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Weekly top reads

Industry news top reads 24-30 July 2015

31 July 2015

Below are our top reads from the last seven days of industry news. Every Friday we’ll publish our picks from industry developments, stories and announcements right here so you can keep you up to date with what’s happening in payments here and overseas.

If you'd like to have our top reads emailed to you every Friday, let us know by emailing  

Top reads

New payments platform for UK government services
The UK’s Government Digital Service is in the midst of creating a new payments system that will provide a standardised way to take payments from citizens for online public services. This will play a key role in its government-as-a-platform (GaaP) strategy. At the moment, every service that requires a payment – such as paying tax, buying a passport or applying for a permit – has to use its own payment system.

Kiwis ahead of the game
Kiwis are keen to see the NZ launch of the Apple Watch with some prominent companies like Air New Zealand, Westpac, and BNZ releasing apps for the device before a release date was announced. Xero expects to release its app in September. But not everyone’s so sure that the watch will be popular. Apple watch went on sale at three Noel Leeming stores this morning.

ApplePay predictions from a Kiwi abroad
A Kiwi PayPal employee in the UK has shared his top predictions for the further roll out and growth of ApplePay. He pays special attention to how it will affect P2P payments, stating that it could work something like AirDrop in that you “select a nearby friend, choose how much money to send them, and they then accept the transfer.”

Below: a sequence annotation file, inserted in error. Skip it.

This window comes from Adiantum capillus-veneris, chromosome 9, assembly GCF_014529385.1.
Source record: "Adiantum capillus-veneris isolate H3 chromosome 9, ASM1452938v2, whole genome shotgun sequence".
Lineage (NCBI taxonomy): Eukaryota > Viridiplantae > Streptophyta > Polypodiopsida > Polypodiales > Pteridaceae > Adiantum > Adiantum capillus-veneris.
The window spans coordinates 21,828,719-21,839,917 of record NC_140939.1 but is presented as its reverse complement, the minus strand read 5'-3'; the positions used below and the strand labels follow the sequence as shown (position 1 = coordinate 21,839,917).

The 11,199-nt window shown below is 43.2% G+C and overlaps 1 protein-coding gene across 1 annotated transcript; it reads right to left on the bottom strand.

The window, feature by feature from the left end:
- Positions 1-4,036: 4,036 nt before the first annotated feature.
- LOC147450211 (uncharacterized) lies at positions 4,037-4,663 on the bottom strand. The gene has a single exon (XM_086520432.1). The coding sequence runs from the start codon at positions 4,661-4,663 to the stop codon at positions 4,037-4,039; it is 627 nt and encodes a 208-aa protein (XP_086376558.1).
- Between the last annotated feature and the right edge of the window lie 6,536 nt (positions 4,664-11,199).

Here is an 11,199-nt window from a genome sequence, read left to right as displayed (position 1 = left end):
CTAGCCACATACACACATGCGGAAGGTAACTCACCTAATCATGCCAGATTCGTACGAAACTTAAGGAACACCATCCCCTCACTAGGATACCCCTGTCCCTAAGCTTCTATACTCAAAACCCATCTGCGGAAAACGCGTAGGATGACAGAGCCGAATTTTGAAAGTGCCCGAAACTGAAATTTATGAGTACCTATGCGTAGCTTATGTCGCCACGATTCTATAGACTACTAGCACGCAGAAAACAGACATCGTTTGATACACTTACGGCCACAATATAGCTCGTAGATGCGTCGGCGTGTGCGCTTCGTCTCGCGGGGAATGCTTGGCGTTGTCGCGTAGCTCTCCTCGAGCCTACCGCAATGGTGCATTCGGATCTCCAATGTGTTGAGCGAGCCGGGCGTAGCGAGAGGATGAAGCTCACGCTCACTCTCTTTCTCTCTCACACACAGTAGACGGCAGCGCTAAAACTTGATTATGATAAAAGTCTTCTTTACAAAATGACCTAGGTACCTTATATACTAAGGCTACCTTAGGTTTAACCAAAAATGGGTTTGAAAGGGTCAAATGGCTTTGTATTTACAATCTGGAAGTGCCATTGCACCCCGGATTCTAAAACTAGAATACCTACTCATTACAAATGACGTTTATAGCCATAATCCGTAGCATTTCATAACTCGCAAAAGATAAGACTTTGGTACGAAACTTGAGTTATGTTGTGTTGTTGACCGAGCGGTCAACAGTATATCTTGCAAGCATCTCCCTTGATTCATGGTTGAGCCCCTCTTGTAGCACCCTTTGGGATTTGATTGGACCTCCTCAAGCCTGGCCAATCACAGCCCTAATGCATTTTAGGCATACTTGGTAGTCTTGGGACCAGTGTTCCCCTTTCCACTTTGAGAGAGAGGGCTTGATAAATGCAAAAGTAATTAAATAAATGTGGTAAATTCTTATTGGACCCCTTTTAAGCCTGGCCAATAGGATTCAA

CurrentC is a smartphone-based payment system backed by many of the biggest retailers in the States and will start to become available to the U.S. public in August, according to Bloomberg. CurrentC doesn’t rely on wireless NFC like its competitors but instead involves the customer scanning a barcode on a retail terminal to initiate payment.

A welcome disruption
The new wave of tech flowing through the banking sector is the biggest (and most useful) cause of disruption, according to Co-Operative Bank chief executive Bruce McLachlan and BNZ head of digital Stephen Bowe. Though not often strived for, disruption can be the by-product of a continuous push for improvement. According to BNZ’s Stephen Bowe, “the real disruption is likely to come now in the payment space." And smart phone apps are proving a huge step forward for customers in managing their finances.

Get your subs even quicker
Subway has teamed up with PayPal to create a new app that allows Subway customers in the U.S. to build their sandwiches using their smartphones, pay ahead of time (or while in line) then pick up their bag and run when they arrive at the store. The app has already seen some good organic growth and (according to TechCrunch) should arrive in NZ within the year.

Who do Americans trust more to deliver financial services?
This infographic shows where Americans are placing their trust when it comes to financial services. Many have confidence in leading tech firms like PayPal, Google, Amazon and Apple.

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